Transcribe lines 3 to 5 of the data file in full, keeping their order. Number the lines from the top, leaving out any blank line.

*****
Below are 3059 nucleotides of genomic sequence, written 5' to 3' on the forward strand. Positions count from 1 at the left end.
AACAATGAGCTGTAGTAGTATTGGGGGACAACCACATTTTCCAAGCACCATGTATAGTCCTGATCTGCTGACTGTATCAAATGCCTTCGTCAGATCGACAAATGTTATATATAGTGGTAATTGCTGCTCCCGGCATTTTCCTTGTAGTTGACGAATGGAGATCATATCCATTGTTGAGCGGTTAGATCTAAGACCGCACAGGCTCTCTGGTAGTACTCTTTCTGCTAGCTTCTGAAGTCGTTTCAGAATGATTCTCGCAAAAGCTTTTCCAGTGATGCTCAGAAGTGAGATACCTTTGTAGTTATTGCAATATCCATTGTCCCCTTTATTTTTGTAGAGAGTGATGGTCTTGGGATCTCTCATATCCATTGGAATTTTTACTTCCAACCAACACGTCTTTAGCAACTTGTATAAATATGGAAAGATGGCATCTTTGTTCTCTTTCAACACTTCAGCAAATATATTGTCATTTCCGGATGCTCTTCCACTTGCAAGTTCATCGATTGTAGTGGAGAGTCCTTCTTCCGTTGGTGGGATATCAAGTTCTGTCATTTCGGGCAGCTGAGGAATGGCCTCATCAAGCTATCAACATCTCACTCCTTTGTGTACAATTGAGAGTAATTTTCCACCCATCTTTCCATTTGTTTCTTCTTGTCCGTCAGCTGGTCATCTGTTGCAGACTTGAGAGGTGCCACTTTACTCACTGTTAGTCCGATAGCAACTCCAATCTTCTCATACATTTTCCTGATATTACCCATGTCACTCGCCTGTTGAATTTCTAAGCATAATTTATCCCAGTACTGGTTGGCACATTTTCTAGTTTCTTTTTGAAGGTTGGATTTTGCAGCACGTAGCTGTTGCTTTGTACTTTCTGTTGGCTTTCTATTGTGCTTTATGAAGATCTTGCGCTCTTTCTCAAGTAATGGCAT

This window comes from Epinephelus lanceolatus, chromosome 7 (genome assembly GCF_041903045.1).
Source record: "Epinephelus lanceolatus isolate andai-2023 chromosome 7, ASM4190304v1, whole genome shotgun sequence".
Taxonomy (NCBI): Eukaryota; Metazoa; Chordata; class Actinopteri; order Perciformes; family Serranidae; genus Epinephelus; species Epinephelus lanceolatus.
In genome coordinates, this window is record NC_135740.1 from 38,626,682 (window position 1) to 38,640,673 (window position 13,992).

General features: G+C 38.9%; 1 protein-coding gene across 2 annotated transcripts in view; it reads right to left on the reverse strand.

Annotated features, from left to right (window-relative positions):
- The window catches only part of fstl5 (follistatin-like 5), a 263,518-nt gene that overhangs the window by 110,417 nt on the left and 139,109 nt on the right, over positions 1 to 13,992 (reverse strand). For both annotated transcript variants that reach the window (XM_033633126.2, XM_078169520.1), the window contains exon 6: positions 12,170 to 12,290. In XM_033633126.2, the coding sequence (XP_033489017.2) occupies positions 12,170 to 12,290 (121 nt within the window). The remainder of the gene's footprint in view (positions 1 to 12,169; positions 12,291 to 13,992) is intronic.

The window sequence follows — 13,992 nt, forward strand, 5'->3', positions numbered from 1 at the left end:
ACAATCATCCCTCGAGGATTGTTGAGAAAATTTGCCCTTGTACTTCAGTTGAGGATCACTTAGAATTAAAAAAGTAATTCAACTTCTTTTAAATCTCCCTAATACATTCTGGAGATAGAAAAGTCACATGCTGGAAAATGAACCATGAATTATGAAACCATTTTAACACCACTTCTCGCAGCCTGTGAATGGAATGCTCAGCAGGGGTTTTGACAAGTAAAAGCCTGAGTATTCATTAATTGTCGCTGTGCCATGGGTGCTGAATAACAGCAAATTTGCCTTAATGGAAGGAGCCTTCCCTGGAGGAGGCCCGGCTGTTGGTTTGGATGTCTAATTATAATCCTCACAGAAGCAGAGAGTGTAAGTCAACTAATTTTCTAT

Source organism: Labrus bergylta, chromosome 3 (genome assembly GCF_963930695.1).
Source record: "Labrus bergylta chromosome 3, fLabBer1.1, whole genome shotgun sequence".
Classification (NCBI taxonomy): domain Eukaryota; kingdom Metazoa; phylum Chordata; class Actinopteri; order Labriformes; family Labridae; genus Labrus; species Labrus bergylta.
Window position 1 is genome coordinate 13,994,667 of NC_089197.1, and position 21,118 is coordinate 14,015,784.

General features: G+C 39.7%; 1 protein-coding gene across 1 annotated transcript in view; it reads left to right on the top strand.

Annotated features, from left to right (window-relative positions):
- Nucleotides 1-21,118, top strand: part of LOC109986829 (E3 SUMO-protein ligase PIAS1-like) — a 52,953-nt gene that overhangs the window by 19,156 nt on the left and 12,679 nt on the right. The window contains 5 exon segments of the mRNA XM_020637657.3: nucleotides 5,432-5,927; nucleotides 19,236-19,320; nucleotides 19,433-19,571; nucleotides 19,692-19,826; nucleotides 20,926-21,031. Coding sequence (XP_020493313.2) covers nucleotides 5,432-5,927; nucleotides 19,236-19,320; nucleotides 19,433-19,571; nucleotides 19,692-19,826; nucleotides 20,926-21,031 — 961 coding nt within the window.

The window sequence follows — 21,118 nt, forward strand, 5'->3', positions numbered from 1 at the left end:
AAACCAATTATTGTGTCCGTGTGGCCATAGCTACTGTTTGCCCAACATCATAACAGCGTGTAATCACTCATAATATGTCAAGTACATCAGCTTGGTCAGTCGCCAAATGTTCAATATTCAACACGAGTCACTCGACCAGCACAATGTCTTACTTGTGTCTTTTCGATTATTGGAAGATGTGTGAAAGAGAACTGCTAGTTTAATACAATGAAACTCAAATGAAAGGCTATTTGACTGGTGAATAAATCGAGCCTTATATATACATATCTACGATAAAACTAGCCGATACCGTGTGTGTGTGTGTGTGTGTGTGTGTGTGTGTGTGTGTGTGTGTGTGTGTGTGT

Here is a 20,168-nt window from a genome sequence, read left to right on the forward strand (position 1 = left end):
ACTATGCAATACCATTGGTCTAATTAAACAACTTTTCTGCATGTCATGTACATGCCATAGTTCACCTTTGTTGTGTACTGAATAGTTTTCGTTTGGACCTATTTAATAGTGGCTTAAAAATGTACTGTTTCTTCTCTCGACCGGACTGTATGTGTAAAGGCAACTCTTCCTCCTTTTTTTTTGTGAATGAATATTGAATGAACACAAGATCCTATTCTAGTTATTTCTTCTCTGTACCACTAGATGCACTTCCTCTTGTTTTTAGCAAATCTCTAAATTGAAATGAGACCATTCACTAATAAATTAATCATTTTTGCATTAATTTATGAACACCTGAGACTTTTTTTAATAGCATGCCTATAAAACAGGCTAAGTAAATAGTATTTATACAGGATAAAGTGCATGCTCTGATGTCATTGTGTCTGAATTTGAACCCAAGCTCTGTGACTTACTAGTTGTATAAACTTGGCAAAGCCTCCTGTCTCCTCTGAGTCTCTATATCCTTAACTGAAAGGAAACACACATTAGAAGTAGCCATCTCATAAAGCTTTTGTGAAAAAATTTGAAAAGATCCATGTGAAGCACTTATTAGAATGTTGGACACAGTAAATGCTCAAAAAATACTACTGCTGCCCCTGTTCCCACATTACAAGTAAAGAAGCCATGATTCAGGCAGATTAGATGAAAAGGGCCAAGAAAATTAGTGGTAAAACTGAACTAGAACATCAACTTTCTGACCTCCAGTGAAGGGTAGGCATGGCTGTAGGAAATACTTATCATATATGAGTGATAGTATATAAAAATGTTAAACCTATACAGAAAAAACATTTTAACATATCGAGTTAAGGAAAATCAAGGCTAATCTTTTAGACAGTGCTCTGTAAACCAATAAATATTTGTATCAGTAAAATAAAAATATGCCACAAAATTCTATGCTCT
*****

This window comes from Epinephelus lanceolatus, chromosome 7 (genome assembly GCF_041903045.1).
Source record: "Epinephelus lanceolatus isolate andai-2023 chromosome 7, ASM4190304v1, whole genome shotgun sequence".
Taxonomy (NCBI): Eukaryota; Metazoa; Chordata; class Actinopteri; order Perciformes; family Serranidae; genus Epinephelus; species Epinephelus lanceolatus.